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Tag: Directors

Del Toro’s Labyrinth

By Sam Hensel

On Tuesday, Taylor and Sam argued over which movie director should be the subject of their upcoming podcast series. In the series, they will examine each movie in the filmography of a prominent director. When the dust settled, two men remained: Guillermo del Toro and Denis Villeneuve. Next Tuesday, we’ll be holding a live Twitter vote to determine the winner and subject of the series. Today, we are publishing Taylor’s and Sam’s arguments for why you should vote for their chosen director. You can find Taylor’s here. Down below: Sam on del Toro.

I am a connoisseur of advanced metrics.

The goal of this podcast is to watch every movie of one director (ideally to get hyped about a future project they’re making). We started out by selecting five directors to whittle down. I turned to the number-generating questions:

How many movies have they put out? What do the critics think of those movies? How dead or close to dead are they? Are their posters cool? Is Jake Gyllenhaal in their movies a lot?¹

All things are calculable and have binary value. My algorithms for this project were tedious and all-encompassing, creating an altogether perfect system to choose the perfect candidate: Guillermo del Toro,² master of the dark fairy tale.

His attention to oddity and sense for people as cold and haunted as the house they were living in made “Crimson Peak” feel truly icy and ghoulish.

His wariness of the exhausted usage of monsters and Transformer-sized monsters in movies helped him create a surprisingly original and (don’t hate me for this) actually pretty good “Pacific Rim.”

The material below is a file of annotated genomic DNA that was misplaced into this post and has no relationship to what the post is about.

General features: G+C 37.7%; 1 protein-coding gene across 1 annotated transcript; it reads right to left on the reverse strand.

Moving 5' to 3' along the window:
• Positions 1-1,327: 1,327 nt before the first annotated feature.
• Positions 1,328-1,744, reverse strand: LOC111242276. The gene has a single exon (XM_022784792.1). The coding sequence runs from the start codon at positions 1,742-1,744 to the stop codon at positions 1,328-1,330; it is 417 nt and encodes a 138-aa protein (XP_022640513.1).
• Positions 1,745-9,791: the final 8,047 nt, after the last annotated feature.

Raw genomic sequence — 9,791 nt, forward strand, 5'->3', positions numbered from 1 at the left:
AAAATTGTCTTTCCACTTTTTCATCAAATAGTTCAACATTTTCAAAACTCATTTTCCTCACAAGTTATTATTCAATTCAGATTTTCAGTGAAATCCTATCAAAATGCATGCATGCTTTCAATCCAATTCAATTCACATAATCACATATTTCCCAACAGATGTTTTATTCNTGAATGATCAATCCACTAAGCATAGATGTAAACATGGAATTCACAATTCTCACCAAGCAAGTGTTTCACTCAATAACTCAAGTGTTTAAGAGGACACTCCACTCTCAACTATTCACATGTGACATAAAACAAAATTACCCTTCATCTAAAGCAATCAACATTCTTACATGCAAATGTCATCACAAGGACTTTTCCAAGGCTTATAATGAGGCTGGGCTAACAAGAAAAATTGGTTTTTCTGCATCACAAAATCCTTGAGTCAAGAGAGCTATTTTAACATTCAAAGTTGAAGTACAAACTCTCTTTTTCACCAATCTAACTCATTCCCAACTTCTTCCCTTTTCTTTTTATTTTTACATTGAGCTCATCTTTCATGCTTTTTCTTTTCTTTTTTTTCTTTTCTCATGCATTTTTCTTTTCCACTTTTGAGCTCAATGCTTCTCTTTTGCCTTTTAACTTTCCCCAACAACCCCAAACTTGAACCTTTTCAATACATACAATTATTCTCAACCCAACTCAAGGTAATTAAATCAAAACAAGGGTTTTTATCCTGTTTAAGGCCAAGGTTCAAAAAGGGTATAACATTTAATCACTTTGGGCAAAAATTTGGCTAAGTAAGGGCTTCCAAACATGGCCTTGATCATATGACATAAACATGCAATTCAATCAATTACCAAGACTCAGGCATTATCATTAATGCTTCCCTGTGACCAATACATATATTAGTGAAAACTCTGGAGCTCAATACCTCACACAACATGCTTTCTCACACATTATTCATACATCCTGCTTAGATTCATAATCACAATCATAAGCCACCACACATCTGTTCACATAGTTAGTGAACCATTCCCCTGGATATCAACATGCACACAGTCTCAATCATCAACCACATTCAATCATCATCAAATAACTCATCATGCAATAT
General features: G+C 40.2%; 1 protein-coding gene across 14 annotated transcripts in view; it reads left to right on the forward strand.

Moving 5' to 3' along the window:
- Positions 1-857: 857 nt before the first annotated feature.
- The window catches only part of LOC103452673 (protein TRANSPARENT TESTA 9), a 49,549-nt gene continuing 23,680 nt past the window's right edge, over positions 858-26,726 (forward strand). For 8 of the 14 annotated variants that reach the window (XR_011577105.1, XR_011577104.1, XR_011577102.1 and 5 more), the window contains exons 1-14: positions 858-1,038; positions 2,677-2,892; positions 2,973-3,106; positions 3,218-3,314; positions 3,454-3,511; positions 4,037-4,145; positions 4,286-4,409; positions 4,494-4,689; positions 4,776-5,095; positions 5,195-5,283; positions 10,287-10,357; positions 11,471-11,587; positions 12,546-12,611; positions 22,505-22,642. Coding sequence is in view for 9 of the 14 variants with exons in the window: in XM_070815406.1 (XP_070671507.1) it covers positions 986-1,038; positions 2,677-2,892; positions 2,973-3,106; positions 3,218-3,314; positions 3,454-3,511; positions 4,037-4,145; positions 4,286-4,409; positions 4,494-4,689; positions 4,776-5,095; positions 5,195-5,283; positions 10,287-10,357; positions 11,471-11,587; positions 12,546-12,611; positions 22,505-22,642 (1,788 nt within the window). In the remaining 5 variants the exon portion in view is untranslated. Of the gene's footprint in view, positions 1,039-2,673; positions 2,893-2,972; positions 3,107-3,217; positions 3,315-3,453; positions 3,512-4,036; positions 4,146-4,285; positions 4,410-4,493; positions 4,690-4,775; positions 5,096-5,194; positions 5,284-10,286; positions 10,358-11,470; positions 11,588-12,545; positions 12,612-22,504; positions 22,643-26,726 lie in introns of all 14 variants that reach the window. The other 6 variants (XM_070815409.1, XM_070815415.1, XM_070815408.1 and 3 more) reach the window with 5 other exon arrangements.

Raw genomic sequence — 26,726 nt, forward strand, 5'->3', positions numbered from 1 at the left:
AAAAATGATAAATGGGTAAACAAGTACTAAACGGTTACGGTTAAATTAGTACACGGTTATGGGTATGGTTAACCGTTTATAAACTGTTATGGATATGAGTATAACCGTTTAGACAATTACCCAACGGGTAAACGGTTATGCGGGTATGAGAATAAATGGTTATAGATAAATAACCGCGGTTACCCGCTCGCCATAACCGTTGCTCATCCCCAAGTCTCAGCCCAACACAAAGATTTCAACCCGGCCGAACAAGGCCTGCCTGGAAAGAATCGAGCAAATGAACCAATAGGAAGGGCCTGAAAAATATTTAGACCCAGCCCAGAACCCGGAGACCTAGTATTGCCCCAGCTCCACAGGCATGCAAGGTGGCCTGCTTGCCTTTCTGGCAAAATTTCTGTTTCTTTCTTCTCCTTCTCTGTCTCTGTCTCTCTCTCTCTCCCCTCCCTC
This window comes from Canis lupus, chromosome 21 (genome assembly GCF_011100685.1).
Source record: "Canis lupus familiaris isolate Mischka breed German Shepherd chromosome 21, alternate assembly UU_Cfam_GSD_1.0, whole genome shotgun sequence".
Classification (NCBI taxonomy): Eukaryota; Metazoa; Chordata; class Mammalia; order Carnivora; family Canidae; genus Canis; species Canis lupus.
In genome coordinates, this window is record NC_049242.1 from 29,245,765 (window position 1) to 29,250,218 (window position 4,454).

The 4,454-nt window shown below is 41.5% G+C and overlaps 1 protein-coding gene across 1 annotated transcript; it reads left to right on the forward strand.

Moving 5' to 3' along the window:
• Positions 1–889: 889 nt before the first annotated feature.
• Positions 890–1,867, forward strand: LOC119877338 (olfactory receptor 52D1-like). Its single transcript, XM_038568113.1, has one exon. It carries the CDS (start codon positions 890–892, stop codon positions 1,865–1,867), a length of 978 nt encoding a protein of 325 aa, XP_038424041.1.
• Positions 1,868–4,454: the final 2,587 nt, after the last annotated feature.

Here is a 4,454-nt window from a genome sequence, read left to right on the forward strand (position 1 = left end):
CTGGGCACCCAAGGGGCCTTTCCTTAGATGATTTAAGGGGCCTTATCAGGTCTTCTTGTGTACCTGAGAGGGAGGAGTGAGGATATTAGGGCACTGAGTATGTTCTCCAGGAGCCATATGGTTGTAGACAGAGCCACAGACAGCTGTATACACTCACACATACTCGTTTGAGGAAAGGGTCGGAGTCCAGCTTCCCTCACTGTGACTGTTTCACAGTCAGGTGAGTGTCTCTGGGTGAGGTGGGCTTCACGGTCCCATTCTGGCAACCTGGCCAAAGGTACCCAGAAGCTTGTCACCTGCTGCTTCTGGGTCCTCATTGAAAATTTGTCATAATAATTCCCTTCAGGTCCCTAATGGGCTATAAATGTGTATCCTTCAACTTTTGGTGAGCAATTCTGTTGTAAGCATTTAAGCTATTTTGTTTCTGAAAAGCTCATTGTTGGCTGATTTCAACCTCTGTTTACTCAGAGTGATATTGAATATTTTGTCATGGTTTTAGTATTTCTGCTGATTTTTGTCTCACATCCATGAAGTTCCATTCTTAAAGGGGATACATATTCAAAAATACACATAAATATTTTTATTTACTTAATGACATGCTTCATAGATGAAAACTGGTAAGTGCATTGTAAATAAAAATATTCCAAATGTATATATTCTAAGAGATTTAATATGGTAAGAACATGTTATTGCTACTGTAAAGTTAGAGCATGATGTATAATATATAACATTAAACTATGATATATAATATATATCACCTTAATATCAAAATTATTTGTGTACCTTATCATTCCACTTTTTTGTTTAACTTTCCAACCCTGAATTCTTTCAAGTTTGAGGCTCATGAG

He makes truly escapist movies, not distracting movies. I don’t know where or when “Shape of Water” is supposed to take place, but it looks like a completely singular sci-fi/horror/romantic(?) experience, and I have full faith in GDT to put me there. I don’t know what kind of neighborhood has Pan’s Labyrinth from “Pan’s Labyrinth” just sitting nearby in the woods, but it is certainly a place I’ve never been and nevereverever want to go to.

But I’m not here to tell you why GDT has a better resume of great movies than Denis Villeneuve (for example: Villeneuve has 0.00 movies in which an orphaned demon is the main hope for taking down the Nazis; GDT has at least two).

I’m here, ultimately, to prove that GDT is in every way a better person than Dilly Vineuve.³  

Isn’t that what we’re really asking ourselves? Because the question, “Which of these directors should I watch every movie of?” in a world where the writer-director puts so much of himself into the movie is really asking this: “Who do I want to hang out with for hours and hours?”

That question can only truly be answered by running del Toro and Villeneuve through the two most relevant and encapsulating scenarios I’ve come across.

They’re featured below:

¹ In full disclosure, The Gyllenhaal Clause was used officially as a tie-breaker between two directors with equal scores in the original calculations. It was not given its own category.

² Technically. it was Guy Ritchie, but he was immediately eliminated, so here we are.

³And tbh I don’t feel comfortable pitting “The Strain” and “Blade II” against “Arrival” and the trailer for “Bladerunner 2049” in a one-to-one comparison. That just feels like something I won’t win. 

Scenario 1:

You go out to the park after school, and you’re looking to ball. You start shooting around and get picked up to play a 5-on-5 game by three guys. They tell you to pick the fifth. You look over and see GDT and Dilly sitting on the bench hoping to get picked. Who do you take?

This is not a decision to be taken lightly.

I’m in the camp of those who believe you can tell everything you need to know about a man by the way he plays pick-up basketball. Competition can bring out the worst in you, but low-stakes competition that you’re letting get the best of you because it’s more competitive than you thought — now that reveals your true self. It’s the best test of character that technology can measure at the moment, and if it were up to me, this would be the only scenario we study.